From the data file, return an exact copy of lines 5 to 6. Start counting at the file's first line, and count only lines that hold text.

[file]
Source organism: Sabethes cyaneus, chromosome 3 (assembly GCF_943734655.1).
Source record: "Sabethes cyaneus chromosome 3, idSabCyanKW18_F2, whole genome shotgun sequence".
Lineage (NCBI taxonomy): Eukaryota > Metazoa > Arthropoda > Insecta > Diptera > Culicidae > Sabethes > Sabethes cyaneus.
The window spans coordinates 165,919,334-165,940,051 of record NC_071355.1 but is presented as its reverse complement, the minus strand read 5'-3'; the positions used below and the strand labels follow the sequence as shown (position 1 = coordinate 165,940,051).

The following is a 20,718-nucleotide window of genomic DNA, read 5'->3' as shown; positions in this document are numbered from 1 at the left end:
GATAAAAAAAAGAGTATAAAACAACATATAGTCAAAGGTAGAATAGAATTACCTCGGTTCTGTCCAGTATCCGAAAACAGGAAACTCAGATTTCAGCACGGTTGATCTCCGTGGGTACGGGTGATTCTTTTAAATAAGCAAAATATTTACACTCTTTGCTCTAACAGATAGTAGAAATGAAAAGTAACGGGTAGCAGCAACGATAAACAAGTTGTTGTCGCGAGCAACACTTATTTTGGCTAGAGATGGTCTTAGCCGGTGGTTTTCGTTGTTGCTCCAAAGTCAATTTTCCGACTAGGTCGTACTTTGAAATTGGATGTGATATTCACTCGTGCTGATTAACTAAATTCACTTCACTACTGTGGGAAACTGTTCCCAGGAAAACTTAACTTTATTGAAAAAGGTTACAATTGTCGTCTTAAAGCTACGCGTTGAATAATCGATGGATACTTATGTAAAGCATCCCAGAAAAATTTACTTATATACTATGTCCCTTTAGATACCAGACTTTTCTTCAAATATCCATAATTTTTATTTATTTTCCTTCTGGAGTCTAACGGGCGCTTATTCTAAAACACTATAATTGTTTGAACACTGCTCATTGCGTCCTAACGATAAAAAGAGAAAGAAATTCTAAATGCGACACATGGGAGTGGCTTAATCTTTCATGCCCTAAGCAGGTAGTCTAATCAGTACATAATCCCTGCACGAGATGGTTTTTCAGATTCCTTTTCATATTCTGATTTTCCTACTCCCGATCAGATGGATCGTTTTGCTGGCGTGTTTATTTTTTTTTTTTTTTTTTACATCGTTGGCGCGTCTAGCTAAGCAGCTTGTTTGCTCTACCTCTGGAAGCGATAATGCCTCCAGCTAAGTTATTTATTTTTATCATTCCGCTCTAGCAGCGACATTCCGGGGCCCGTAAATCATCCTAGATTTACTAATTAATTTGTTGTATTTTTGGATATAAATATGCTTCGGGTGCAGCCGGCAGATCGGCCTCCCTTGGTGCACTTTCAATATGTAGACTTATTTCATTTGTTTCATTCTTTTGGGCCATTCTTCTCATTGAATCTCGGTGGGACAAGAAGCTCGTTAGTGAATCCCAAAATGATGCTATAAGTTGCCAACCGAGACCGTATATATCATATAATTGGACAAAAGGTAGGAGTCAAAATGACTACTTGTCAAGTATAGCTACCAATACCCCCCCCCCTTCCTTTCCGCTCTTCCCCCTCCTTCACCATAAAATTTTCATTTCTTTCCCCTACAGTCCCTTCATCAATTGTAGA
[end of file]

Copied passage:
The following is a 20,718-nucleotide window of genomic DNA, read 5'->3' as shown; positions in this document are numbered from 1 at the left end:
GATAAAAAAAAGAGTATAAAACAACATATAGTCAAAGGTAGAATAGAATTACCTCGGTTCTGTCCAGTATCCGAAAACAGGAAACTCAGATTTCAGCACGGTTGATCTCCGTGGGTACGGGTGATTCTTTTAAATAAGCAAAATATTTACACTCTTTGCTCTAACAGATAGTAGAAATGAAAAGTAACGGGTAGCAGCAACGATAAACAAGTTGTTGTCGCGAGCAACACTTATTTTGGCTAGAGATGGTCTTAGCCGGTGGTTTTCGTTGTTGCTCCAAAGTCAATTTTCCGACTAGGTCGTACTTTGAAATTGGATGTGATATTCACTCGTGCTGATTAACTAAATTCACTTCACTACTGTGGGAAACTGTTCCCAGGAAAACTTAACTTTATTGAAAAAGGTTACAATTGTCGTCTTAAAGCTACGCGTTGAATAATCGATGGATACTTATGTAAAGCATCCCAGAAAAATTTACTTATATACTATGTCCCTTTAGATACCAGACTTTTCTTCAAATATCCATAATTTTTATTTATTTTCCTTCTGGAGTCTAACGGGCGCTTATTCTAAAACACTATAATTGTTTGAACACTGCTCATTGCGTCCTAACGATAAAAAGAGAAAGAAATTCTAAATGCGACACATGGGAGTGGCTTAATCTTTCATGCCCTAAGCAGGTAGTCTAATCAGTACATAATCCCTGCACGAGATGGTTTTTCAGATTCCTTTTCATATTCTGATTTTCCTACTCCCGATCAGATGGATCGTTTTGCTGGCGTGTTTATTTTTTTTTTTTTTTTTTACATCGTTGGCGCGTCTAGCTAAGCAGCTTGTTTGCTCTACCTCTGGAAGCGATAATGCCTCCAGCTAAGTTATTTATTTTTATCATTCCGCTCTAGCAGCGACATTCCGGGGCCCGTAAATCATCCTAGATTTACTAATTAATTTGTTGTATTTTTGGATATAAATATGCTTCGGGTGCAGCCGGCAGATCGGCCTCCCTTGGTGCACTTTCAATATGTAGACTTATTTCATTTGTTTCATTCTTTTGGGCCATTCTTCTCATTGAATCTCGGTGGGACAAGAAGCTCGTTAGTGAATCCCAAAATGATGCTATAAGTTGCCAACCGAGACCGTATATATCATATAATTGGACAAAAGGTAGGAGTCAAAATGACTACTTGTCAAGTATAGCTACCAATACCCCCCCCCCTTCCTTTCCGCTCTTCCCCCTCCTTCACCATAAAATTTTCATTTCTTTCCCCTACAGTCCCTTCATCAATTGTAGA